[PATCH] Add a 'no-asserts' requirement option to LIT.
resistor at mac.com
Tue Feb 3 12:47:05 PST 2015
> On Feb 3, 2015, at 12:32 PM, David Blaikie <dblaikie at gmail.com> wrote:
> On Tue, Feb 3, 2015 at 12:19 PM, Mehdi Amini <mehdi.amini at apple.com <mailto:mehdi.amini at apple.com>> wrote:
> Hi David,
>> On Feb 3, 2015, at 11:15 AM, David Blaikie <dblaikie at gmail.com <mailto:dblaikie at gmail.com>> wrote:
>> On Tue, Feb 3, 2015 at 11:03 AM, Owen Anderson <resistor at mac.com <mailto:resistor at mac.com>> wrote:
>> Hi chandlerc, joker.eph,
>> This is useful when checking diagnostics and annotations that are only enabled in asserts mode.
>> Not sure I quite follow - "REQUIRES: Asserts" would be used for any test case that's verifying a failure that's only enabled in asserts mode. "REQUIRES: no-asserts" would be for testing the absence of that same failure in a no-asserts build?
>> That seems like a thing I wouldn't want to test for. The idea is that the program has undefined behavior if it would assert but you're in a non-asserts build. That's not a thing to test for - there's no specific/guaranteed behavior in that case.
> To provide you with more context: I am expecting some optional metadata from the front-end, but in case they are malformed for any reason I want to be bullet proof and handle this case gracefully (i.e. undefined behavior / crashing is not acceptable). So I’d like my assert build to verify the validity of the metadata but my release build to ignore it and set a suitable default value that I know allows recovery most of the time.
> I can’t add a test to check if we recover correctly from an invalid metadata without this.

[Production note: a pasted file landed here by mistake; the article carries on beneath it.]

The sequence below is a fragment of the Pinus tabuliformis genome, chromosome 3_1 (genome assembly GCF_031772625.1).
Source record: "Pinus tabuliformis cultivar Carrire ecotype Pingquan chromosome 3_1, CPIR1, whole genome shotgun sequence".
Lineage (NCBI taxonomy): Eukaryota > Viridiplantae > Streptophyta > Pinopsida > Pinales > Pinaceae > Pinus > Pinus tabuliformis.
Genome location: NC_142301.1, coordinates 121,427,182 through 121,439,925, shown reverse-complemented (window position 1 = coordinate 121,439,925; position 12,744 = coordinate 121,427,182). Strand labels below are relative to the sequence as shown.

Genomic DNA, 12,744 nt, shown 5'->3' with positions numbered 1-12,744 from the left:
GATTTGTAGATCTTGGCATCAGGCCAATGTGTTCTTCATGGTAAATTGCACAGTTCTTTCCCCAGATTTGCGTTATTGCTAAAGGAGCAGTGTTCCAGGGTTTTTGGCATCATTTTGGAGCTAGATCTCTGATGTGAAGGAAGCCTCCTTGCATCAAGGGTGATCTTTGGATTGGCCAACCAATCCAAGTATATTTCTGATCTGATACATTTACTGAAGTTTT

> This is valid in general for the category of assertions we put to enforce some invariant/properties that are important for optimization purposes but does not prevent us from generating a correct code if they are broken.
> Does it make sense?
> Not sure how everyone else feels, but I'd rather classify something like that that has well-defined recovery semantics, as something other than 'validity'.
> When/where/how do you expect invalid metadata to come into your system?
We do on-line compilation of IR from frontends other than clang, and from serialized formats other than native bitcode. We *expect* that the frontends/serializers will give us well-formed inputs, and we want to detect and error on cases where fail that during normal development and testing cycles. However, in deployment, we never want a user to see the compiler crash, so we suppress the error and attempt to recover in production builds. We want to be able to write tests that are expected to crash in asserts build and expected *not* to crash in release builds for exactly this reason.
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